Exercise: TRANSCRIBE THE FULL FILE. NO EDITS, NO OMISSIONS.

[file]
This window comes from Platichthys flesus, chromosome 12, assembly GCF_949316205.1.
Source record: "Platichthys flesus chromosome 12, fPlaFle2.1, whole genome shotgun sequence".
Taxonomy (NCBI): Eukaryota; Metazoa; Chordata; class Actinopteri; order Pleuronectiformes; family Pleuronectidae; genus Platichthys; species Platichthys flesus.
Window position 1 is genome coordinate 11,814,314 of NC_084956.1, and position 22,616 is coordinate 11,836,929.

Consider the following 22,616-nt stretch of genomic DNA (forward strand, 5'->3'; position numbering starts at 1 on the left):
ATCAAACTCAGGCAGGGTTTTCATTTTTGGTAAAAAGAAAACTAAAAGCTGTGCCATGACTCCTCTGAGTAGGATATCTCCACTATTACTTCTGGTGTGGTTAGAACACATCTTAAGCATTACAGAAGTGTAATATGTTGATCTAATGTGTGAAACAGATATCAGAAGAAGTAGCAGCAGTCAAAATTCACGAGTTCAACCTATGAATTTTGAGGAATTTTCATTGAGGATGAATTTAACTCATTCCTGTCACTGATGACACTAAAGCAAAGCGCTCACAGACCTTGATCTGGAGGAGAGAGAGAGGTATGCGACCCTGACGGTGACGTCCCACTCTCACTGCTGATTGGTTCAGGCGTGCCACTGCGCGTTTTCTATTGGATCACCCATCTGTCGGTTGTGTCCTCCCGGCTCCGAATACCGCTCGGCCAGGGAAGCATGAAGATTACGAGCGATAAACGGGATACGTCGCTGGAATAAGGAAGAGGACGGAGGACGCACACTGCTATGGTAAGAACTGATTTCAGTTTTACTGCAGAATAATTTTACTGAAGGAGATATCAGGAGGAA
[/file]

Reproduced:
This window comes from Platichthys flesus, chromosome 12, assembly GCF_949316205.1.
Source record: "Platichthys flesus chromosome 12, fPlaFle2.1, whole genome shotgun sequence".
Taxonomy (NCBI): Eukaryota; Metazoa; Chordata; class Actinopteri; order Pleuronectiformes; family Pleuronectidae; genus Platichthys; species Platichthys flesus.
Window position 1 is genome coordinate 11,814,314 of NC_084956.1, and position 22,616 is coordinate 11,836,929.

Consider the following 22,616-nt stretch of genomic DNA (forward strand, 5'->3'; position numbering starts at 1 on the left):
ATCAAACTCAGGCAGGGTTTTCATTTTTGGTAAAAAGAAAACTAAAAGCTGTGCCATGACTCCTCTGAGTAGGATATCTCCACTATTACTTCTGGTGTGGTTAGAACACATCTTAAGCATTACAGAAGTGTAATATGTTGATCTAATGTGTGAAACAGATATCAGAAGAAGTAGCAGCAGTCAAAATTCACGAGTTCAACCTATGAATTTTGAGGAATTTTCATTGAGGATGAATTTAACTCATTCCTGTCACTGATGACACTAAAGCAAAGCGCTCACAGACCTTGATCTGGAGGAGAGAGAGAGGTATGCGACCCTGACGGTGACGTCCCACTCTCACTGCTGATTGGTTCAGGCGTGCCACTGCGCGTTTTCTATTGGATCACCCATCTGTCGGTTGTGTCCTCCCGGCTCCGAATACCGCTCGGCCAGGGAAGCATGAAGATTACGAGCGATAAACGGGATACGTCGCTGGAATAAGGAAGAGGACGGAGGACGCACACTGCTATGGTAAGAACTGATTTCAGTTTTACTGCAGAATAATTTTACTGAAGGAGATATCAGGAGGAA